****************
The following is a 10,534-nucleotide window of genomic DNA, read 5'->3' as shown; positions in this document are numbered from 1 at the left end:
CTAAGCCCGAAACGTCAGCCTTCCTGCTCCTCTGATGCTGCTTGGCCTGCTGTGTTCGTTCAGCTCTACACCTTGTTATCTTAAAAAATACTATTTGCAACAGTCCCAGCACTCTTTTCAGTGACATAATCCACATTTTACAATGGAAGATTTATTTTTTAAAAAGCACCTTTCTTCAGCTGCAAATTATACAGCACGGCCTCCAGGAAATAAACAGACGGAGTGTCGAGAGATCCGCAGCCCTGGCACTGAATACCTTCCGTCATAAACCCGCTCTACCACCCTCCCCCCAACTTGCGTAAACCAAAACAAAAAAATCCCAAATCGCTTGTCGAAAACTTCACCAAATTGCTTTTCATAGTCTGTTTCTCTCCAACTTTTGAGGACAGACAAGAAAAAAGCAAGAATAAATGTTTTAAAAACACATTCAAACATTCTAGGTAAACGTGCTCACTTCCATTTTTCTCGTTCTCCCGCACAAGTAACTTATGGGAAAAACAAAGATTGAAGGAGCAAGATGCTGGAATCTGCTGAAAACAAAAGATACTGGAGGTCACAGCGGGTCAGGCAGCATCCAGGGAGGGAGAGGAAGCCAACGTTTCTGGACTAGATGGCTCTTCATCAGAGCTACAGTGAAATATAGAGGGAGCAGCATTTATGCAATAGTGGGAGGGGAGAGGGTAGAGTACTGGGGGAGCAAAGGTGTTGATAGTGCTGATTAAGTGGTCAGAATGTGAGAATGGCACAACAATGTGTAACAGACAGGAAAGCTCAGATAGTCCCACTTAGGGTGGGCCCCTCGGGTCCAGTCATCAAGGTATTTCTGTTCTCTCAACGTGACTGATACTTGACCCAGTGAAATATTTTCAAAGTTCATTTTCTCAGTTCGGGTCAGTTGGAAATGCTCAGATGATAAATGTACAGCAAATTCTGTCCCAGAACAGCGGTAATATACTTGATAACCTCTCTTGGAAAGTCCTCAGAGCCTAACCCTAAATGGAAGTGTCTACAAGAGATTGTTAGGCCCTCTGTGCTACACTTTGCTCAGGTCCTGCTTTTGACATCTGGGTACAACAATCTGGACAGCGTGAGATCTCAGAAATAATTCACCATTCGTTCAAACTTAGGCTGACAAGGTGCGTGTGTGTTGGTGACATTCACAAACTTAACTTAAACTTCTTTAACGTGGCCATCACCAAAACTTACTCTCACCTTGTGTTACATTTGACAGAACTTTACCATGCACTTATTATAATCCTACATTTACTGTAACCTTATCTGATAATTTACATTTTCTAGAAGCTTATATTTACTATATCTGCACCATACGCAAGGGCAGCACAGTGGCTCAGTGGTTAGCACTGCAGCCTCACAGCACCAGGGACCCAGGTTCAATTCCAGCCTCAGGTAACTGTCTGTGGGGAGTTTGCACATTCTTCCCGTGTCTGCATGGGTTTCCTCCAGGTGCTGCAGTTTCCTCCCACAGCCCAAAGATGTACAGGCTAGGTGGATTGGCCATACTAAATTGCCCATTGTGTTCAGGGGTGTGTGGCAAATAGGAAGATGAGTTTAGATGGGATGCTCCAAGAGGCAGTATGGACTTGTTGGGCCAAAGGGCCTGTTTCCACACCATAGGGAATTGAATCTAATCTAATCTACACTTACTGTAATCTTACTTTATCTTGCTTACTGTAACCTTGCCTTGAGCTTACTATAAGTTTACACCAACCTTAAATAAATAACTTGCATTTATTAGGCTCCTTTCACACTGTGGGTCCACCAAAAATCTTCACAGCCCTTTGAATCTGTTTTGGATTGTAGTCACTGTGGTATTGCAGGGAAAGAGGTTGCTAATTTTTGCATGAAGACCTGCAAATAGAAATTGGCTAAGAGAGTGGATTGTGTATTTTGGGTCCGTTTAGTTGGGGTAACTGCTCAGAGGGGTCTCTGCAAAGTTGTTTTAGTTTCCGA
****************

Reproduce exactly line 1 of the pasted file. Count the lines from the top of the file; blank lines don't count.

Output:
The following is a 10,534-nucleotide window of genomic DNA, read 5'->3' as shown; positions in this document are numbered from 1 at the left end: